Clostridium difficile has resulted in a rather common infection diagnosis, with approximately 200,000 cases per year.
Clostridium difficile is readily transmissible by traveling bacterial spores from person to person and notably hard to get rid of once it sets up shop in a medical or community environment.
There is an ongoing effort to find new and more effective treatments. Hypochlorous acid is one such potential treatment option. To properly discuss the efficacy of a proposed treatment, we must first briefly discuss the illness itself.
What is C-Diff?
C-Diff or Clostridium difficile colitis is an inflammation of the colon caused by the Clostridium difficile bacteria. C. Diff bacteria are present all around us, in the air, water, soil, and fecal matter of humans and animals. Many people have the bacteria present in their intestines and never experience any adverse effects.
Problems with the existing C. Diff bacteria often emerge when you take antibiotics to kill bacterial infection and kill off the good bacteria that keep Clostridium difficile in check. You can also become infected with Clostridium difficile through contact with contaminated clothing or sheets and then proceed to touch your mouth or nose.
Clostridium difficile infections result in frequent watery diarrhea, severe cramping, fever, nausea, loss of appetite, and dehydration.
Existing C-Diff Treatments
Although antibiotics are frequently the culprits in triggering C-diff infections, there are some that target Clostridium difficile as well.
They include Metronidazole, Vancomycin, and Fidaxomicin. C-Diff infections tend to be quite stubborn and can be challenging to get rid of.
They can also recur with frequency, especially while awaiting the natural repopulation of healthy bacteria in your intestines. You may also experience challenges with C-Diff recurrence if you live in a long-term care facility or are a patient in the hospital.
Hypochlorous Acid as A C-Diff Treatment
What is Hypochlorous Acid
Hypochlorous acid is somethings referred to as nature’s oldest disinfectant. It is also resident inside your body as you sit here reading this. This is because hypochlorous acid is the substance your white blood cells naturally produce to help fight off infections.
It is also the active ingredient in electrolyzed water, which is used for green cleaning and sanitizing. Finally, hypochlorous acid is the ingredient that gives bleach to its anti-microbial power.
As previously noted, hypochlorous acid is a naturally occurring product in the human body. However, it can be artificially created outside the body as well.
Hypochlorous acid is made by applying electricity to three ingredients: salt, water, and vinegar.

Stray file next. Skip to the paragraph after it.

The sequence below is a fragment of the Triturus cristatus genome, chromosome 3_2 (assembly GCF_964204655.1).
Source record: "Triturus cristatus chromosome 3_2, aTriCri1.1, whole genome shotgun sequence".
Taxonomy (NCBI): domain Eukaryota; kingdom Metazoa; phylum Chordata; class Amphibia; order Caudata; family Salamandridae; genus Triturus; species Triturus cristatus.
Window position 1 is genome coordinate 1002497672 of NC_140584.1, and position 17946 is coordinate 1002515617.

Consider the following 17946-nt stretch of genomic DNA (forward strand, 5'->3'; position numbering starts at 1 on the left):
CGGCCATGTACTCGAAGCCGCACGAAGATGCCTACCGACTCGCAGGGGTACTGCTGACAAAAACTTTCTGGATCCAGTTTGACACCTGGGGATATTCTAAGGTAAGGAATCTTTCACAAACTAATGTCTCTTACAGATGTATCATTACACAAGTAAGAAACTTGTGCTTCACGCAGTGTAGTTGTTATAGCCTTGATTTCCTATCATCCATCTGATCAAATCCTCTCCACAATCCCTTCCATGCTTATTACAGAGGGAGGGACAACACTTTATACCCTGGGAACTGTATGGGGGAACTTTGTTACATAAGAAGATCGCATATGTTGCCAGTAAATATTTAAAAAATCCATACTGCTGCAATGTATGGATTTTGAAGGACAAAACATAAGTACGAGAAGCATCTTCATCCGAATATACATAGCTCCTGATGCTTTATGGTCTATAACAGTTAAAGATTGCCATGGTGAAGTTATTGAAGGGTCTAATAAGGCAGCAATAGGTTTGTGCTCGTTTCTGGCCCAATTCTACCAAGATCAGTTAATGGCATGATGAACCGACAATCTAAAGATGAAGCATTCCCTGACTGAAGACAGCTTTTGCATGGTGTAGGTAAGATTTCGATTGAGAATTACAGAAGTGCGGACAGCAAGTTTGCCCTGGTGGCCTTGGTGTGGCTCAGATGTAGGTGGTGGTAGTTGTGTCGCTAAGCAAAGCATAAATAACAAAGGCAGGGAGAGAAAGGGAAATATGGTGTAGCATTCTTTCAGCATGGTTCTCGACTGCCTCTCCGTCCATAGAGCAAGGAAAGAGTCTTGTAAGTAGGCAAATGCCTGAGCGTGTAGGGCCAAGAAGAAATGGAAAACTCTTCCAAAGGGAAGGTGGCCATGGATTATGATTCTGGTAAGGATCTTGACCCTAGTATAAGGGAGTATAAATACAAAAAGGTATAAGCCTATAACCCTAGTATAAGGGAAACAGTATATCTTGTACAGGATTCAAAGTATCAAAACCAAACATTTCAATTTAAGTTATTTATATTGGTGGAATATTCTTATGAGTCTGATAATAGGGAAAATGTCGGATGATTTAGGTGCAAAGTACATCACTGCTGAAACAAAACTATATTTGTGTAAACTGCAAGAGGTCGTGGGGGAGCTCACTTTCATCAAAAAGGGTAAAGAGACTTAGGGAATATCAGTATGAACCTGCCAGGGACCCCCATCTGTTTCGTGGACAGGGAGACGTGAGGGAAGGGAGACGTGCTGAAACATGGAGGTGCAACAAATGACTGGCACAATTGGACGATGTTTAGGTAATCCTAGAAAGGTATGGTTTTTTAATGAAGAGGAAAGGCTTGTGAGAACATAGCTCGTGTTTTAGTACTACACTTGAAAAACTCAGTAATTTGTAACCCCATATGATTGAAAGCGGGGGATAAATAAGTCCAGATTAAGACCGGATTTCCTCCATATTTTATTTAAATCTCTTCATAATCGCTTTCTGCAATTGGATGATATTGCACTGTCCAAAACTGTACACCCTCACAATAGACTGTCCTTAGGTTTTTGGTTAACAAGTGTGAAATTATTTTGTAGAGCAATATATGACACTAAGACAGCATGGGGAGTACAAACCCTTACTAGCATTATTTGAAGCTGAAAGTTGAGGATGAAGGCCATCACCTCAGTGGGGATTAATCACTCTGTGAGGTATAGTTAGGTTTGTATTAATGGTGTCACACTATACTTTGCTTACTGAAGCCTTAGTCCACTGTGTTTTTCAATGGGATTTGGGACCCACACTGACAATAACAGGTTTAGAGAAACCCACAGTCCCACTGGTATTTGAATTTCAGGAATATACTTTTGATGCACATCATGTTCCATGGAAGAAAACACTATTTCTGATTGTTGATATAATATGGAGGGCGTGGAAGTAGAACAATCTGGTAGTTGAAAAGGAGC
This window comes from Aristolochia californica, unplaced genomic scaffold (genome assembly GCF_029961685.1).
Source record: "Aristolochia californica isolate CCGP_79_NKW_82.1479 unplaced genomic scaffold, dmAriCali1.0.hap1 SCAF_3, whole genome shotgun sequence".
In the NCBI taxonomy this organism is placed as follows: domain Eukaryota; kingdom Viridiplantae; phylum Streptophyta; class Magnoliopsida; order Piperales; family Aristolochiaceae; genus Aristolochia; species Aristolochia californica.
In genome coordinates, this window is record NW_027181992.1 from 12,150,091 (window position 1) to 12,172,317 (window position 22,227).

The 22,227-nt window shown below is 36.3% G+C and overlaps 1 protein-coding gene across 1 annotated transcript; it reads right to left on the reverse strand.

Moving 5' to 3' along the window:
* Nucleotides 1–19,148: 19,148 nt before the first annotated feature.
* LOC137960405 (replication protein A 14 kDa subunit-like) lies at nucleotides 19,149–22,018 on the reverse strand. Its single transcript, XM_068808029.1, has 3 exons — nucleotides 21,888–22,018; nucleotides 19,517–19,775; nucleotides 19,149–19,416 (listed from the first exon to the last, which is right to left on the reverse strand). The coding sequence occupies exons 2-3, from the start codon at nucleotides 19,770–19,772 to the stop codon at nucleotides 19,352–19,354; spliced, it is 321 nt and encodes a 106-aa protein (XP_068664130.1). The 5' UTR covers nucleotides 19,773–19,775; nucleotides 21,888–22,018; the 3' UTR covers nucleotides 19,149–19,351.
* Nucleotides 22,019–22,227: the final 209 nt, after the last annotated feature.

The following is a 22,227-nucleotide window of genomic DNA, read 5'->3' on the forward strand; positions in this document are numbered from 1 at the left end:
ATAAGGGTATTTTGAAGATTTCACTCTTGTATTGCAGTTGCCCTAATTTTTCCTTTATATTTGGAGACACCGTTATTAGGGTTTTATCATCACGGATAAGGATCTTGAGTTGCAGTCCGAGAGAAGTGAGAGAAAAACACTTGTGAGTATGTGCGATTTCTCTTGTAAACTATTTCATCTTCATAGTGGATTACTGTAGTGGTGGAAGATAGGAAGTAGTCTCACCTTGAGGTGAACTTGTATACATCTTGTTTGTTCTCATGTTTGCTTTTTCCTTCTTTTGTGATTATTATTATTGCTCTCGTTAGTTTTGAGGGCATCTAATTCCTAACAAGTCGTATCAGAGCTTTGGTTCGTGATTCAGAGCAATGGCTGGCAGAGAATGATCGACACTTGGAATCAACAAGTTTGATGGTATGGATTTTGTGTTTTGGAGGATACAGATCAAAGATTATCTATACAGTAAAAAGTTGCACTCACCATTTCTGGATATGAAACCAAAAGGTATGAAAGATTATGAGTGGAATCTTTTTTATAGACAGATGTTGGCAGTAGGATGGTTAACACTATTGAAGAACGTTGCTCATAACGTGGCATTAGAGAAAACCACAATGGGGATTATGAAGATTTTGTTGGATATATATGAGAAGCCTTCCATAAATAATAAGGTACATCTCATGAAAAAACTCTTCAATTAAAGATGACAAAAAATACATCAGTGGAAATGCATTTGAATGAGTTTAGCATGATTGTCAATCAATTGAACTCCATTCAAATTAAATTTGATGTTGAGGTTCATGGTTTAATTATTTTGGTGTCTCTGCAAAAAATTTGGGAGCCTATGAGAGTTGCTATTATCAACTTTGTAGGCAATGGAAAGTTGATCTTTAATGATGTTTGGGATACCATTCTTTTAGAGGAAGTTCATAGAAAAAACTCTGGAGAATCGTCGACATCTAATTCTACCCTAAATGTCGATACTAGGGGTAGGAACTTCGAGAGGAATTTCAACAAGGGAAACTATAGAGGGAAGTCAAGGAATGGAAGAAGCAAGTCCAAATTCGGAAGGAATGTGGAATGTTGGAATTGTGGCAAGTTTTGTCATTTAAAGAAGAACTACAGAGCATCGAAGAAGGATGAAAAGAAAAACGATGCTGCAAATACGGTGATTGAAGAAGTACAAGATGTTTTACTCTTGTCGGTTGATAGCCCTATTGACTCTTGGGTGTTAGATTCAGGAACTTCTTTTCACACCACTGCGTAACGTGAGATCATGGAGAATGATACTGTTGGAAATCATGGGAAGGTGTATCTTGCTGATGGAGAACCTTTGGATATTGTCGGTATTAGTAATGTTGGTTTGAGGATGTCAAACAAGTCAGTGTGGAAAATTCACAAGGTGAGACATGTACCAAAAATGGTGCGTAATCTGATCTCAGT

Medical Uses for Hypochlorous Acid
Hypochlorous acid is quite safe for use in the healthcare and the medical environment as a disinfectant. Hospitals here in the United States use it to kill bacteria as it is highly effective. It has also been approved by the Food and Drug Administration (FDA) for use as in wound healing, wound care, and eye care products.
Hypochlorous acid is used in medical and hospital settings to kill many different bacteria, viruses, and germs. It has also been shown to be effective on hard to kill pathogens such as Methicillin-Resistant Staphylococcus Aureus (MRSA) and others.
Is Hypochlorous Acid safe to drink if you have Clostridium difficile?
Due to its powerful nature, hypochlorous acid has been considered as a treatment for C-Diff.
Again, hypochlorous acid is a naturally occurring substance in the body, which makes it (in the correct chemical quantities) very safe for humans when used as a cleaning agent or in wound and ocular (eye) care.
Clostridium difficile is an intestinal infection that results from changes to the bacterial properties within the intestinal tract. Consequently, there has been some question as to whether hypochlorous acid is safe to drink as a treatment option for C-Diff. Unfortunately, there is very little evidence, either pro or con, for the oral consumption of hypochlorous acid.
There are many sites and sources that indicate there are significant risks involved in a treatment such as this. Keep in mind; hypochlorous acid is the primary ingredient in bleach.
Therefore, if the solution you drink is not made up of the proper concentrations of elements, it could result in dangerous side effects.
On the other hand, in 2007, researchers in china applied for a patent related to orally taken hypochlorous acid as part of a liquid suspension, including brown sugar (or honey or milk) and boiling water. This process seems to be designed to reduce the possible chlorine levels in the mixture. It is unclear whether a patent was issued, and there is no such patent request or related research clearly documented here in the United States.
All things considered, hypochlorous acid will kill Clostridium difficile when appropriately used as a disinfectant. It will also kill other pathogenic microbes that are commonly regarded as difficult to treat or kill.
Currently, there are various treatment options for C-diff, which have been approved by the Food and Drug Administration. There are also not any studies that can speak to its efficacy or safety when hypochlorous acid is used as an oral treatment.